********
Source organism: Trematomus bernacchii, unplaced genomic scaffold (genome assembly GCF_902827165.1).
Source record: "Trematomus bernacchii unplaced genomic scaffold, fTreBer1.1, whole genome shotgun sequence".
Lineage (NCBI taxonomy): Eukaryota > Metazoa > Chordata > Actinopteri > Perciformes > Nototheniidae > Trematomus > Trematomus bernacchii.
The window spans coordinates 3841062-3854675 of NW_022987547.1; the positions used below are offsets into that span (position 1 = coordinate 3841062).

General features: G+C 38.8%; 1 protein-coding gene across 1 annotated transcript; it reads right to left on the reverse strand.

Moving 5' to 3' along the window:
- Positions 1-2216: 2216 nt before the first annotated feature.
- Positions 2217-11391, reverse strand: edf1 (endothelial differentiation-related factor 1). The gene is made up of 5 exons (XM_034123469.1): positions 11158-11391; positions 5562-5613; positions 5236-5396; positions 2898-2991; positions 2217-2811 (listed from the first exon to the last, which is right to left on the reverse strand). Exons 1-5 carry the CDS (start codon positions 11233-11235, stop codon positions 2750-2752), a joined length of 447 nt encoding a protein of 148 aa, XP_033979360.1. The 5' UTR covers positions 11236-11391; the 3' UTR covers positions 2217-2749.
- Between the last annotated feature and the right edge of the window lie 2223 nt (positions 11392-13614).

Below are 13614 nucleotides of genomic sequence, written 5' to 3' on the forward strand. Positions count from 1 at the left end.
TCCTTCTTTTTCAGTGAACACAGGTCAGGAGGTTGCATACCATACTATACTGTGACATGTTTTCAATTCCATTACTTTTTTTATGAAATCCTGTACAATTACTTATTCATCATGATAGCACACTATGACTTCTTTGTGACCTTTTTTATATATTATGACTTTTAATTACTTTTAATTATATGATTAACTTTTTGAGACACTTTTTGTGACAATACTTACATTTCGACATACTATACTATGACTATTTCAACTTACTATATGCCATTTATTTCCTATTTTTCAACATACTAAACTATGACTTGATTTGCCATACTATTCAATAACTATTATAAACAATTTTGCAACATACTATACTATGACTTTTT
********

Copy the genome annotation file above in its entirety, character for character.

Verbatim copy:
Source organism: Trematomus bernacchii, unplaced genomic scaffold (genome assembly GCF_902827165.1).
Source record: "Trematomus bernacchii unplaced genomic scaffold, fTreBer1.1, whole genome shotgun sequence".
Lineage (NCBI taxonomy): Eukaryota > Metazoa > Chordata > Actinopteri > Perciformes > Nototheniidae > Trematomus > Trematomus bernacchii.
The window spans coordinates 3841062-3854675 of NW_022987547.1; the positions used below are offsets into that span (position 1 = coordinate 3841062).

General features: G+C 38.8%; 1 protein-coding gene across 1 annotated transcript; it reads right to left on the reverse strand.

Moving 5' to 3' along the window:
- Positions 1-2216: 2216 nt before the first annotated feature.
- Positions 2217-11391, reverse strand: edf1 (endothelial differentiation-related factor 1). The gene is made up of 5 exons (XM_034123469.1): positions 11158-11391; positions 5562-5613; positions 5236-5396; positions 2898-2991; positions 2217-2811 (listed from the first exon to the last, which is right to left on the reverse strand). Exons 1-5 carry the CDS (start codon positions 11233-11235, stop codon positions 2750-2752), a joined length of 447 nt encoding a protein of 148 aa, XP_033979360.1. The 5' UTR covers positions 11236-11391; the 3' UTR covers positions 2217-2749.
- Between the last annotated feature and the right edge of the window lie 2223 nt (positions 11392-13614).

Below are 13614 nucleotides of genomic sequence, written 5' to 3' on the forward strand. Positions count from 1 at the left end.
TCCTTCTTTTTCAGTGAACACAGGTCAGGAGGTTGCATACCATACTATACTGTGACATGTTTTCAATTCCATTACTTTTTTTATGAAATCCTGTACAATTACTTATTCATCATGATAGCACACTATGACTTCTTTGTGACCTTTTTTATATATTATGACTTTTAATTACTTTTAATTATATGATTAACTTTTTGAGACACTTTTTGTGACAATACTTACATTTCGACATACTATACTATGACTATTTCAACTTACTATATGCCATTTATTTCCTATTTTTCAACATACTAAACTATGACTTGATTTGCCATACTATTCAATAACTATTATAAACAATTTTGCAACATACTATACTATGACTTTTT